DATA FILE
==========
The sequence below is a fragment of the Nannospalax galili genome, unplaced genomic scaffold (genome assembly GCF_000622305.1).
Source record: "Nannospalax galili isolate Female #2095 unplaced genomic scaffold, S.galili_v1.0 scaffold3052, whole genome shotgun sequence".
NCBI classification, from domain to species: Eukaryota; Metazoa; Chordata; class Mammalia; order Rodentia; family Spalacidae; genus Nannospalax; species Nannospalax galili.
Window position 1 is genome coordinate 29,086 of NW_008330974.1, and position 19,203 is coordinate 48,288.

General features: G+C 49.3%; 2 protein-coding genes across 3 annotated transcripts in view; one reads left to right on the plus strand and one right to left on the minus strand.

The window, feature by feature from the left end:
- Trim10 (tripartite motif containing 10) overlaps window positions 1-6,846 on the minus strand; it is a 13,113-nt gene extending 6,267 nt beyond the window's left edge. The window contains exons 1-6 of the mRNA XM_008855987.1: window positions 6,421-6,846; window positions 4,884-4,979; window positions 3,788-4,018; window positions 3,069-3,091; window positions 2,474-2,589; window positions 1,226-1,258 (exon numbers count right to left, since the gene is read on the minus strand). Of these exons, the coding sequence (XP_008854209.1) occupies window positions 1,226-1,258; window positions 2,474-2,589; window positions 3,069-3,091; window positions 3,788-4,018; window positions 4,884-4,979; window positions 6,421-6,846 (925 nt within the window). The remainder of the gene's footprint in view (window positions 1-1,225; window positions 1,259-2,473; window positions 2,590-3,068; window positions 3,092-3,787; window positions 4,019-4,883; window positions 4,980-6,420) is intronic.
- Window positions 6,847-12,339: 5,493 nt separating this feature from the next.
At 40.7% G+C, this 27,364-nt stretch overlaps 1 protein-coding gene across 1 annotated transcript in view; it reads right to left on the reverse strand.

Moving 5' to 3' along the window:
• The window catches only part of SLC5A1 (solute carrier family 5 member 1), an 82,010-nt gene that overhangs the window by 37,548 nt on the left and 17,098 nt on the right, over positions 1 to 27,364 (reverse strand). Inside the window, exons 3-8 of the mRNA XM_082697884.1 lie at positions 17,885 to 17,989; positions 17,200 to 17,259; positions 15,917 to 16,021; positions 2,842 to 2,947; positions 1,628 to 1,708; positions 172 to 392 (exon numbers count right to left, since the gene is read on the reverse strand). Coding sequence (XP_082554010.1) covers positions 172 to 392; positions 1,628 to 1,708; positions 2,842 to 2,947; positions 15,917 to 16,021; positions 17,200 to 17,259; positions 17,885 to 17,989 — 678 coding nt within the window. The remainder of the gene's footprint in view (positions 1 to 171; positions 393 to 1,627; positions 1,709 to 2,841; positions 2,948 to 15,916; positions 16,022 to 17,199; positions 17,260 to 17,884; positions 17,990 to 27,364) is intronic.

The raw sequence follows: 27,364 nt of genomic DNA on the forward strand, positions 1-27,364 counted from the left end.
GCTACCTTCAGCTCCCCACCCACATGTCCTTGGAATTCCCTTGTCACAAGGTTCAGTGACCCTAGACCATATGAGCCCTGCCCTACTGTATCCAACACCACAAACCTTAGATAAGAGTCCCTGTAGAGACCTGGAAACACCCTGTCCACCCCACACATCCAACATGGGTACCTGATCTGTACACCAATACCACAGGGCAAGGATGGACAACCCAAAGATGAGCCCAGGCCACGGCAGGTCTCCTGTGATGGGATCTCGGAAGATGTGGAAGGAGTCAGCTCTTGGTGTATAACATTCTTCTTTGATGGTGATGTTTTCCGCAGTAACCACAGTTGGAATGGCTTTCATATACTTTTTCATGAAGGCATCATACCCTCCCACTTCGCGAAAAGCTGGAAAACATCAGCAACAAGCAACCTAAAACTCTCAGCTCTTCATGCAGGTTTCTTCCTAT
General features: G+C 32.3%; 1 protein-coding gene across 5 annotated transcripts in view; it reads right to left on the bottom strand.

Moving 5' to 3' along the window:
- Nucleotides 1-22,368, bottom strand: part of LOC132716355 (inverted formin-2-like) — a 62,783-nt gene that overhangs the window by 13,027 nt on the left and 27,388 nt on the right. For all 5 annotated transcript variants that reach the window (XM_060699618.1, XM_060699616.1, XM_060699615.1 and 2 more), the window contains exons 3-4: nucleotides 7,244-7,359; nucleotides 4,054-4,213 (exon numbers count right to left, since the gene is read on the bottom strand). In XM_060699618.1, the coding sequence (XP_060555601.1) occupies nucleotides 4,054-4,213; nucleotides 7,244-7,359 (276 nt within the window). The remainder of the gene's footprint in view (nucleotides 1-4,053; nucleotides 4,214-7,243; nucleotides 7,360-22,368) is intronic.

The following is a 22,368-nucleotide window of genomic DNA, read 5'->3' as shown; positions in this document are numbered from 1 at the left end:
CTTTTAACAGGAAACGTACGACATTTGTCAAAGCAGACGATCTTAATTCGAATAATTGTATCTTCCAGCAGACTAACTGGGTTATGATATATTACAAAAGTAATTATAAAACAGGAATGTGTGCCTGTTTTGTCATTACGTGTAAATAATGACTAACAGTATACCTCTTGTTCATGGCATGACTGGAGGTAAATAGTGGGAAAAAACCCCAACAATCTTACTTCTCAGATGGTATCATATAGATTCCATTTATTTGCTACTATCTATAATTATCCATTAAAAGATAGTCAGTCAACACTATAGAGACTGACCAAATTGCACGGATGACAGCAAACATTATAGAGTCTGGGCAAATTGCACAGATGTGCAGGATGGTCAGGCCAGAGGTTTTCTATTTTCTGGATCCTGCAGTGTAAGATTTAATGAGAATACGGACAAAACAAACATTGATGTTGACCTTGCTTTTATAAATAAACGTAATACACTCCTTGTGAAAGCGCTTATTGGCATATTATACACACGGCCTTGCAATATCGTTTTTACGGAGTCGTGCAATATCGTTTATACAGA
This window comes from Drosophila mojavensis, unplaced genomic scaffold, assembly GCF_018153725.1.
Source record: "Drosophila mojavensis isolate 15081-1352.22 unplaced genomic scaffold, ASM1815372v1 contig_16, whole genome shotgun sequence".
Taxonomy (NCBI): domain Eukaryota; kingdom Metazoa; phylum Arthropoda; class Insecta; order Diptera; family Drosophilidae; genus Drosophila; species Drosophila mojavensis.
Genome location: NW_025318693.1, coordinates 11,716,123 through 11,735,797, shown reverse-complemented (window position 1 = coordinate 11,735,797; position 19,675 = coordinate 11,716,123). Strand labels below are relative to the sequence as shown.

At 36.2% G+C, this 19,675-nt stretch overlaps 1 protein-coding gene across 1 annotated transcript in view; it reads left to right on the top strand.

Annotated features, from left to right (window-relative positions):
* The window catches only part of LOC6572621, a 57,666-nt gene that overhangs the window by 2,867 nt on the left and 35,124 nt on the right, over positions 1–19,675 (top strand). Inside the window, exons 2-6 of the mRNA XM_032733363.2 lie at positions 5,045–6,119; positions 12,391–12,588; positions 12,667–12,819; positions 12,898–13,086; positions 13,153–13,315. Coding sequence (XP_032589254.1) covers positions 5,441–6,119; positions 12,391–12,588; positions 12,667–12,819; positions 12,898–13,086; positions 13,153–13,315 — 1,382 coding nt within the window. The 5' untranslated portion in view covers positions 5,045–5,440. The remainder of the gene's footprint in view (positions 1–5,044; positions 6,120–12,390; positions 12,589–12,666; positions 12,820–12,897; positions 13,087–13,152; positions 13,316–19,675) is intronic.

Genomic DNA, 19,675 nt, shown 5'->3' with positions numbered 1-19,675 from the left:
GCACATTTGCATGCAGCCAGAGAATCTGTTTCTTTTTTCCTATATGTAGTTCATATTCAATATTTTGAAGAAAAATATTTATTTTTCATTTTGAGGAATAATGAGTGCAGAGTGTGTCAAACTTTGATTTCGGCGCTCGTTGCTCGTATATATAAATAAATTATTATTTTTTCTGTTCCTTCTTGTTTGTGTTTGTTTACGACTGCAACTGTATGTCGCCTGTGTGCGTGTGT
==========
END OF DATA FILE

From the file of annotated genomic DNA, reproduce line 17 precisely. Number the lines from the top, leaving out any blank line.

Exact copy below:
The following is a 22,368-nucleotide window of genomic DNA, read 5'->3' as shown; positions in this document are numbered from 1 at the left end: